Most English speakers don’t read ancient Greek or Hebrew. Indeed, the majority of English-speaking Americans speak no other language at all! If there was only one translation in English, we would be forced to trust that this translation was an accurate rendering of what the original languages said. That is not, however, the situation in which we find ourselves. William Tyndale produced his 16th-century English translation while living in Germany. He was not under the authority of any government or religious institution. Indeed, the English crown ultimately put him to death for it. Yet, if we look at the official translations later produced under the authority of the English crown (such as the Great Bible, the Bishop’s Bible, and the KJV), we find that they say the same thing. The Geneva Bible was translated by a group of English scholars who were living in exile in Switzerland. They, too, were not operating under the authority of the crown and yet their translation, again, agrees. T...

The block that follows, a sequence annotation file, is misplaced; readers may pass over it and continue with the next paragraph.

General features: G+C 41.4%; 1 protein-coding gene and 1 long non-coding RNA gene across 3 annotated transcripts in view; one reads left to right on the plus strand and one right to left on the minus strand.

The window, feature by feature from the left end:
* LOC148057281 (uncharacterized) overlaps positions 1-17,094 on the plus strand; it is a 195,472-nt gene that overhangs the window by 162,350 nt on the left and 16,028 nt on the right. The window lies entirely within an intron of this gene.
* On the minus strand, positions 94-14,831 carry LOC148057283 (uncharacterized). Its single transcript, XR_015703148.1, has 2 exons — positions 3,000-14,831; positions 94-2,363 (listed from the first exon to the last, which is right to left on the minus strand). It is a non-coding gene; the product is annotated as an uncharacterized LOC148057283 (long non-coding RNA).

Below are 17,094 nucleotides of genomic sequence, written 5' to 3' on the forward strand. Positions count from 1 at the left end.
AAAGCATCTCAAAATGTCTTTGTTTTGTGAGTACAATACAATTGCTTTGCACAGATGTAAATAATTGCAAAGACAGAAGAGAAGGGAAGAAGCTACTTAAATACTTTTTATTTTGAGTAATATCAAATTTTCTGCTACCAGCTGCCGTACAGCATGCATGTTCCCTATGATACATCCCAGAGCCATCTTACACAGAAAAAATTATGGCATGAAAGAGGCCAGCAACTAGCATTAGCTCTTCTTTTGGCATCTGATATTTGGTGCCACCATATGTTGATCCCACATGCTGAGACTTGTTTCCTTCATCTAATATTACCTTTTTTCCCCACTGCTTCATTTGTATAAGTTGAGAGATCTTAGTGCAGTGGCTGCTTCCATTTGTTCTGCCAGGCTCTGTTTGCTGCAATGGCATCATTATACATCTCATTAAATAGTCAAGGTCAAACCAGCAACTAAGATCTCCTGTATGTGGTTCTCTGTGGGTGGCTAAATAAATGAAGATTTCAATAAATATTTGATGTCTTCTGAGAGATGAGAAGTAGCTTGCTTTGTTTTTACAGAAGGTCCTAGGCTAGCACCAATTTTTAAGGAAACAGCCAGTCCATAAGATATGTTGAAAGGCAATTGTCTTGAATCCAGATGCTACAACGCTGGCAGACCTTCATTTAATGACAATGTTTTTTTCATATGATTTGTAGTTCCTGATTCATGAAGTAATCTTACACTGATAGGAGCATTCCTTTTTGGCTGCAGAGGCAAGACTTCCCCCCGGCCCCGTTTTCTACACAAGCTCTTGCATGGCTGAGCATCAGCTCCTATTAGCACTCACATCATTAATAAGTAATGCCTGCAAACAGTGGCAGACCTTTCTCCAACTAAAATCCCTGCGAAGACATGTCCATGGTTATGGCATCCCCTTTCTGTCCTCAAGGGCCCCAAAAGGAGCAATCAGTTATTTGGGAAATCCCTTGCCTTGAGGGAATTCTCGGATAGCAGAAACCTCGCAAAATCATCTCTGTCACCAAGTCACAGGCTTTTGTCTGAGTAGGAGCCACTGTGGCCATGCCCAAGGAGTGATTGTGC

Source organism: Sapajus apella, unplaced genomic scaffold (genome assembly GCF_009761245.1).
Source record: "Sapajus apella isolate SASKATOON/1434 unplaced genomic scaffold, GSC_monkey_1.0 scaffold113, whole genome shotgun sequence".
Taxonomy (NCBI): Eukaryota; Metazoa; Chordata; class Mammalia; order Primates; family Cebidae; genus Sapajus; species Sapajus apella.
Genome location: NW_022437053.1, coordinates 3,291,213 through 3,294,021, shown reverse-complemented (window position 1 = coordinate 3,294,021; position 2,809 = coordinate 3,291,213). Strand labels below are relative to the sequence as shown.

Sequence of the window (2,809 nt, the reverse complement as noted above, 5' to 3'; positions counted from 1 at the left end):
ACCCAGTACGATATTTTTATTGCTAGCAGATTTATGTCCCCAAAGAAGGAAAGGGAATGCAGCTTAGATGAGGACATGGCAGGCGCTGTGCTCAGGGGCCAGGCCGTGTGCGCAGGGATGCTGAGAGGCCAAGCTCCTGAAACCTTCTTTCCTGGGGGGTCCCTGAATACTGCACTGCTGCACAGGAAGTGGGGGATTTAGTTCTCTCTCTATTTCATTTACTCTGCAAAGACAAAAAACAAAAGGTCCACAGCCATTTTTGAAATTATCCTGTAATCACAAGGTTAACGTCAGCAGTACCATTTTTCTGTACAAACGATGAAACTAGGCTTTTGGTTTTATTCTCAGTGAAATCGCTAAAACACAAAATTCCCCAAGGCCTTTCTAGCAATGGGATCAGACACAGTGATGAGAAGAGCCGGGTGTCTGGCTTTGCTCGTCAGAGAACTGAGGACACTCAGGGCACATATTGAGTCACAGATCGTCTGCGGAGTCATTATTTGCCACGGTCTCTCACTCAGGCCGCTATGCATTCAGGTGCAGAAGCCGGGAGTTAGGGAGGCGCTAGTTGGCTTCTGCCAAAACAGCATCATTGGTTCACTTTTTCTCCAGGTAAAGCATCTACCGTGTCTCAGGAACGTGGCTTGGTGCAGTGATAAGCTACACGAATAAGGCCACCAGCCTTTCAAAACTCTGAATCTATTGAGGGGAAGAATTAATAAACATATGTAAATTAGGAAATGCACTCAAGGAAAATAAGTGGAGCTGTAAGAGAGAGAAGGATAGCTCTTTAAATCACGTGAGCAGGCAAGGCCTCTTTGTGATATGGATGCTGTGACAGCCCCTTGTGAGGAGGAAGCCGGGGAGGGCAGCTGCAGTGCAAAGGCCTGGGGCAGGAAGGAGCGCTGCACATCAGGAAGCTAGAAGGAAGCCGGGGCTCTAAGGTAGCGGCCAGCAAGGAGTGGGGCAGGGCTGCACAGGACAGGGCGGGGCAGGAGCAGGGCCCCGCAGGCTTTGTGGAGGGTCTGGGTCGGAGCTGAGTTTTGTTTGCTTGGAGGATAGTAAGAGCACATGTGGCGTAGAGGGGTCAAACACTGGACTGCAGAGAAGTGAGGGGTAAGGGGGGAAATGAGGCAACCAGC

We need not be shaken when someone trots out the “the Bible has been translated so many times you can’t trust it” line to avoid the plain teaching of Scripture. We can simply throw it back on them. The fact that the Bible has been translated so many times is one of our powerful reasons to trust that we can know what it really says. For more detailed information on the history of Bible translations, see our article on the subject A Brief History of Bible Translations.

  6. Berleburg Bible - Wikipedia › wiki › Berleburg_Bible

    The Berleburg Bible (Berleburger Bibel) is a German translation of the Bible with copious commentary in eight volumes, compiled in Bad Berleburg during 1726–1742. It is an original translation from the Hebrew and Greek, along with the Piscator-Bibel (1602–1604) among the first German translations independent of Luther's Bible.